I reached LA just in time for rush hour and the freeway was very crowded but the direction going into the city was barely clogged most of the way, I don’t think I saw many people going below speed limit! One thing I’ve notice is that the roads in LA really aren’t as good as I thought they would be. I have no idea how you could survive with a Hellaflush ride! Lucky my car was Hellahigh and I survived all the difficult areas, those plaza entrances are mad high!
I took my time to settle down at the hotel before heading out again for dinner. I chose The Grove to have dinner because my wife really loves the Cheesecake Factory. The night air here is really nice, I’m enjoying it a lot so far. The road trip was definitely worthwhile and I’m finally in LA baby!
Day 5 – LA, California (Evasive Motorsports)
Distance Traveled (in LA): 276 km (171 mi)
I woke up this morning and headed over to Evasive Motorsports to get my engine oil flushed after the long trip and have the tires rotated to get ready for the battle. Was I ever glad I booked this appointment; Evasive is by far the highest quality shop I have ever set foot in. They were highly recommended by the Super Street crew and no doubt they were as friendly and professional as described. The mechanics were very knowledgeable and were able to observe and point out every little detail of my car. It is obvious that they have benefited from all the project cars and race cars built over the years.
I was 100% sure that I would pay Evasive a visit even if the Super Street guys never mentioned it to me since I’ve always followed their EVO and S2000 race car builds. It’s also a coincidence that I’m a huge fan of Voltex and had previously owned a Silverstone AP2 S2000, so it’s only natural that I have great respect for these guys and sure enough, they did not disappoint. Unfortunately, the legendary Voltex S2000 was not at the shop today but I was still happy to have a chance to better acquaint myself with their Cyber EVO.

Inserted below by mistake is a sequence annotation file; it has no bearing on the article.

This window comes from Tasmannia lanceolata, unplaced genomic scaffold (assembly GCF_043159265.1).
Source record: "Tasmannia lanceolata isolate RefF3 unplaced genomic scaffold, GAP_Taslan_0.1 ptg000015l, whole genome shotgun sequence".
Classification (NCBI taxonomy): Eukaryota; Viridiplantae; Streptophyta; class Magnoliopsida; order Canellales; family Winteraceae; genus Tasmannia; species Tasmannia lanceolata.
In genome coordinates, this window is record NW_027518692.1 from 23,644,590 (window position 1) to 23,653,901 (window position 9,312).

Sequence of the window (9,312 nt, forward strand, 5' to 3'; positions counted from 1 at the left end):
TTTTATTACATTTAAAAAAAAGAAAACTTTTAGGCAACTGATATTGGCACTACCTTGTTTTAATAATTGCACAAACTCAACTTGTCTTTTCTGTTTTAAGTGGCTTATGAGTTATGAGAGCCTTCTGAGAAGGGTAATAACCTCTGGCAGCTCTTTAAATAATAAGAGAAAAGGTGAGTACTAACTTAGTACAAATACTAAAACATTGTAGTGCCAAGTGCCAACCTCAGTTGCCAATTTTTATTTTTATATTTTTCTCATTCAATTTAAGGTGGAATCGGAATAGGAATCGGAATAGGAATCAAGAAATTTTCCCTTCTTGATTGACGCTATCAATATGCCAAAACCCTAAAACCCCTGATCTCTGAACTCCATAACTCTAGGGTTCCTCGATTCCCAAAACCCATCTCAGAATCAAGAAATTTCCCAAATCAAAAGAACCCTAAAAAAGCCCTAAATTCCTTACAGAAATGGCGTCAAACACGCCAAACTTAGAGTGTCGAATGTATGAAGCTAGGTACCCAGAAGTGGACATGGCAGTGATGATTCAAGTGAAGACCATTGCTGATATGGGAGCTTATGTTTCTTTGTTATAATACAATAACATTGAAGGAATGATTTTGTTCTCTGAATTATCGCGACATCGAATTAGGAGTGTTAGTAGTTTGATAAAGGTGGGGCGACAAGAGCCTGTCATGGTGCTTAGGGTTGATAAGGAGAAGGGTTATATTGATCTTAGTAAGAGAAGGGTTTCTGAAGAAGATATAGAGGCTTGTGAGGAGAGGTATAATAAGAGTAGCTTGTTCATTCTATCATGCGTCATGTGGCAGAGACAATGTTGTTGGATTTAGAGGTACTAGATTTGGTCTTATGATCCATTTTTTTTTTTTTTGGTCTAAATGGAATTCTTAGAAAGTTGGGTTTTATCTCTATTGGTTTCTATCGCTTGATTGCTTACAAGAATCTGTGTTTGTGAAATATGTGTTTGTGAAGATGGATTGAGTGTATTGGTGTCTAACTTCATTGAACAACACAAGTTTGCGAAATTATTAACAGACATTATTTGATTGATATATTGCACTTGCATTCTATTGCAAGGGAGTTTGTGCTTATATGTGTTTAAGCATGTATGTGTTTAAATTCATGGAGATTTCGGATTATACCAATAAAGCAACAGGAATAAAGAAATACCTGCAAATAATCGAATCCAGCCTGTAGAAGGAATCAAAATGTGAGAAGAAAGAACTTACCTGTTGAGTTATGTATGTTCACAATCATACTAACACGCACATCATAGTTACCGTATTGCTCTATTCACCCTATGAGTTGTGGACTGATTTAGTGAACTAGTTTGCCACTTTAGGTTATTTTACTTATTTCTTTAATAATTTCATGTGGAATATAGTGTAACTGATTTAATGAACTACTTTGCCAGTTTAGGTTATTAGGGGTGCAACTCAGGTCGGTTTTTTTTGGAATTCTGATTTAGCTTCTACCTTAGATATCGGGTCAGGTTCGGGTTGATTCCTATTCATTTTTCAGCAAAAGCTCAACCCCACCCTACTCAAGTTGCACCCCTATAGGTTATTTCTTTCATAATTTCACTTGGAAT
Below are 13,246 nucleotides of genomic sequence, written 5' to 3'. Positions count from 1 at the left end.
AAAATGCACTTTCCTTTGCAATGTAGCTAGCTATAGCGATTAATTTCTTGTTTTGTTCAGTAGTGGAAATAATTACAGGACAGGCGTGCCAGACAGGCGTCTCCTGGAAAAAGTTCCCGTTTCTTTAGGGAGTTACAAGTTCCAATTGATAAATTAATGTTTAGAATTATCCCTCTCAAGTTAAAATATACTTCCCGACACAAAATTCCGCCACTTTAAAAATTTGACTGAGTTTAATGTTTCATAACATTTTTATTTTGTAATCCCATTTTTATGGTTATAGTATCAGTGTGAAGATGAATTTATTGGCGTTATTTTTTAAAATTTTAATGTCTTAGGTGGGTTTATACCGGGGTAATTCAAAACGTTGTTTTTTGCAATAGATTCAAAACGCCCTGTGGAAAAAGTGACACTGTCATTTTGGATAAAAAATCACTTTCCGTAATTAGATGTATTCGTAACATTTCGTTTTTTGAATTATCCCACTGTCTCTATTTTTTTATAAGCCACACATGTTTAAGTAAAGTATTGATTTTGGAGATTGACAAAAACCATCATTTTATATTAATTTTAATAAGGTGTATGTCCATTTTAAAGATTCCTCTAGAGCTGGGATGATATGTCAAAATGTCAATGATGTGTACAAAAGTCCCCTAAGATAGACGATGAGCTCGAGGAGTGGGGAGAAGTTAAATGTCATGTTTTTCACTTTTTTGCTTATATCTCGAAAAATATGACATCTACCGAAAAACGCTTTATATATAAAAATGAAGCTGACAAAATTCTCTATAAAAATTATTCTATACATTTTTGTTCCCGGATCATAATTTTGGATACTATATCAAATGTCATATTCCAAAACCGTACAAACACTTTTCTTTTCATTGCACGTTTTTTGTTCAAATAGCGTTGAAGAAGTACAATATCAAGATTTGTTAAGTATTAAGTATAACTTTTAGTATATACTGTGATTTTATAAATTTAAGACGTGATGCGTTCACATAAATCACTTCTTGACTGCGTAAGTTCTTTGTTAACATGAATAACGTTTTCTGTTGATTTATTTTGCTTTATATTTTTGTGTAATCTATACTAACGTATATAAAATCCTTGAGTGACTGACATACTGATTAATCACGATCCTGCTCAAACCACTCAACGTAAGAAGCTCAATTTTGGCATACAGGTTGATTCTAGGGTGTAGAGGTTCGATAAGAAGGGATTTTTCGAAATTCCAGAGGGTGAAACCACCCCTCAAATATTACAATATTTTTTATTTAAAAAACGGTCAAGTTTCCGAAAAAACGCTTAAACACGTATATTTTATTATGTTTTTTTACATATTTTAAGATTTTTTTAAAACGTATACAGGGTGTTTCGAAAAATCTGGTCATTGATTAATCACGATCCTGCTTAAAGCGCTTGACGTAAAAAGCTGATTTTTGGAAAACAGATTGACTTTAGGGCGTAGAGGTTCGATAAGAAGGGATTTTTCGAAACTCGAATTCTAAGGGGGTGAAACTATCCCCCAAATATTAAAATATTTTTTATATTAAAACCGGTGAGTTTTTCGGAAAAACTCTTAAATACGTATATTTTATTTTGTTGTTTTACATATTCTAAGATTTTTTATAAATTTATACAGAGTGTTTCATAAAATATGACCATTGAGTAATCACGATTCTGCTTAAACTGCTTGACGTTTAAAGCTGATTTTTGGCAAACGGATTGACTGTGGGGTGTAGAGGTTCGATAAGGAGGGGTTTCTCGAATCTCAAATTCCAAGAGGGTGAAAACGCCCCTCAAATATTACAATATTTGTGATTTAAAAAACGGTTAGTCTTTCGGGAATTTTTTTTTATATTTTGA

Day 6 – LA (Fun in the Sun)
Distance Traveled (in LA) – 413 km (257 mi)
It seems like I’m going through the same routine each day: sleeping at 2 a.m. and waking up super-early to head out—same bad schedule as my drive down. There aren’t enough hours in one day! I thought I would be getting more time to rest after arriving in LA… wow, was I ever wrong. I need to wake up early this Friday and Saturday for the event too since I’m up first on Dyno Day and Track Day starts at 7 a.m.
This morning we picked up our beach towels and headed over to Venice Beach for some sunbathing. On the way, I spotted a nice blonde driving a white NA1 NSX—WOW! The sun was late coming out so we had some nice French toast and a spinach omelet breakfast near the beach. We grabbed a soothing cup of coffee before taking a nap on the sand. It was so nice and relaxing—just what we needed!
Day 7 – LA (Evasive Motorsports, Super Street photo shoot)
Distance Traveled (in LA) – 636 km (395 mi)